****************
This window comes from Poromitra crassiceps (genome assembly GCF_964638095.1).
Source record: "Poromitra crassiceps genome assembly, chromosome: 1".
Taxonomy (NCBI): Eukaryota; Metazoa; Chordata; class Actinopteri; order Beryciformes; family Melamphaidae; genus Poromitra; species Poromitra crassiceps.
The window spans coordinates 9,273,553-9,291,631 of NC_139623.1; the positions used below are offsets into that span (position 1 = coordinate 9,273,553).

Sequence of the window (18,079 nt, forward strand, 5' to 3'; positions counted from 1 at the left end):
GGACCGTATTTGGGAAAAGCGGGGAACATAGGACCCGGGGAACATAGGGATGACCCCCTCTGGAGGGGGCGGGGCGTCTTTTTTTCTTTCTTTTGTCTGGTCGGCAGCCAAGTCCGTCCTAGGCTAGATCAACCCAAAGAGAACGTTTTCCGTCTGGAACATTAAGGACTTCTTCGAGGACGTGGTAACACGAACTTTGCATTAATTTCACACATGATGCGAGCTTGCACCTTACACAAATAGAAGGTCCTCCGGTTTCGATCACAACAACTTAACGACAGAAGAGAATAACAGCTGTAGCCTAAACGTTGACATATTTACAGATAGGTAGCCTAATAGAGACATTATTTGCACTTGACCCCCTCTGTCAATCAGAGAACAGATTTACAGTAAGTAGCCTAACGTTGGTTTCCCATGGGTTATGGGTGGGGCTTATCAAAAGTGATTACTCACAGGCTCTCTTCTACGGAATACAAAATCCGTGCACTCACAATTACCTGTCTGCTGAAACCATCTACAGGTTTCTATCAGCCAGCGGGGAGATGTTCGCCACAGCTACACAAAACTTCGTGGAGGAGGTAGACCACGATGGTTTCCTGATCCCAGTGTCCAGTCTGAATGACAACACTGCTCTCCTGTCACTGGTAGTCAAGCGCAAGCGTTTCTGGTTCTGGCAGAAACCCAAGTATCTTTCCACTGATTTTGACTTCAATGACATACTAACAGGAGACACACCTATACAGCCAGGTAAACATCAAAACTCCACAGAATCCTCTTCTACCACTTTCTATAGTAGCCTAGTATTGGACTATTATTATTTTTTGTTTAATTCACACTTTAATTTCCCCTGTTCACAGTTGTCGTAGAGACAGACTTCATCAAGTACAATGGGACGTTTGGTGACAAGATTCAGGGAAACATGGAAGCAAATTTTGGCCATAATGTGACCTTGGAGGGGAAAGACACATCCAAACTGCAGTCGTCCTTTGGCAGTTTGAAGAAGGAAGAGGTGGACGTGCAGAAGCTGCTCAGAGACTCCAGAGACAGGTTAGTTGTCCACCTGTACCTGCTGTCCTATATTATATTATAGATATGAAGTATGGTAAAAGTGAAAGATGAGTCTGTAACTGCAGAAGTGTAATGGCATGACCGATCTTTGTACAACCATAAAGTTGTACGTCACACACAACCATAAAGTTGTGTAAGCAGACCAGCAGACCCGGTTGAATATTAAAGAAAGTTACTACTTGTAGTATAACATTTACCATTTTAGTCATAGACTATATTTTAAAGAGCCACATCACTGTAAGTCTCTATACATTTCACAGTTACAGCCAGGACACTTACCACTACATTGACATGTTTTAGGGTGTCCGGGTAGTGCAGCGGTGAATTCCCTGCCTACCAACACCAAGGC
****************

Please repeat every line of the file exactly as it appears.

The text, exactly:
This window comes from Poromitra crassiceps (genome assembly GCF_964638095.1).
Source record: "Poromitra crassiceps genome assembly, chromosome: 1".
Taxonomy (NCBI): Eukaryota; Metazoa; Chordata; class Actinopteri; order Beryciformes; family Melamphaidae; genus Poromitra; species Poromitra crassiceps.
The window spans coordinates 9,273,553-9,291,631 of NC_139623.1; the positions used below are offsets into that span (position 1 = coordinate 9,273,553).

Sequence of the window (18,079 nt, forward strand, 5' to 3'; positions counted from 1 at the left end):
GGACCGTATTTGGGAAAAGCGGGGAACATAGGACCCGGGGAACATAGGGATGACCCCCTCTGGAGGGGGCGGGGCGTCTTTTTTTCTTTCTTTTGTCTGGTCGGCAGCCAAGTCCGTCCTAGGCTAGATCAACCCAAAGAGAACGTTTTCCGTCTGGAACATTAAGGACTTCTTCGAGGACGTGGTAACACGAACTTTGCATTAATTTCACACATGATGCGAGCTTGCACCTTACACAAATAGAAGGTCCTCCGGTTTCGATCACAACAACTTAACGACAGAAGAGAATAACAGCTGTAGCCTAAACGTTGACATATTTACAGATAGGTAGCCTAATAGAGACATTATTTGCACTTGACCCCCTCTGTCAATCAGAGAACAGATTTACAGTAAGTAGCCTAACGTTGGTTTCCCATGGGTTATGGGTGGGGCTTATCAAAAGTGATTACTCACAGGCTCTCTTCTACGGAATACAAAATCCGTGCACTCACAATTACCTGTCTGCTGAAACCATCTACAGGTTTCTATCAGCCAGCGGGGAGATGTTCGCCACAGCTACACAAAACTTCGTGGAGGAGGTAGACCACGATGGTTTCCTGATCCCAGTGTCCAGTCTGAATGACAACACTGCTCTCCTGTCACTGGTAGTCAAGCGCAAGCGTTTCTGGTTCTGGCAGAAACCCAAGTATCTTTCCACTGATTTTGACTTCAATGACATACTAACAGGAGACACACCTATACAGCCAGGTAAACATCAAAACTCCACAGAATCCTCTTCTACCACTTTCTATAGTAGCCTAGTATTGGACTATTATTATTTTTTGTTTAATTCACACTTTAATTTCCCCTGTTCACAGTTGTCGTAGAGACAGACTTCATCAAGTACAATGGGACGTTTGGTGACAAGATTCAGGGAAACATGGAAGCAAATTTTGGCCATAATGTGACCTTGGAGGGGAAAGACACATCCAAACTGCAGTCGTCCTTTGGCAGTTTGAAGAAGGAAGAGGTGGACGTGCAGAAGCTGCTCAGAGACTCCAGAGACAGGTTAGTTGTCCACCTGTACCTGCTGTCCTATATTATATTATAGATATGAAGTATGGTAAAAGTGAAAGATGAGTCTGTAACTGCAGAAGTGTAATGGCATGACCGATCTTTGTACAACCATAAAGTTGTACGTCACACACAACCATAAAGTTGTGTAAGCAGACCAGCAGACCCGGTTGAATATTAAAGAAAGTTACTACTTGTAGTATAACATTTACCATTTTAGTCATAGACTATATTTTAAAGAGCCACATCACTGTAAGTCTCTATACATTTCACAGTTACAGCCAGGACACTTACCACTACATTGACATGTTTTAGGGTGTCCGGGTAGTGCAGCGGTGAATTCCCTGCCTACCAACACCAAGGC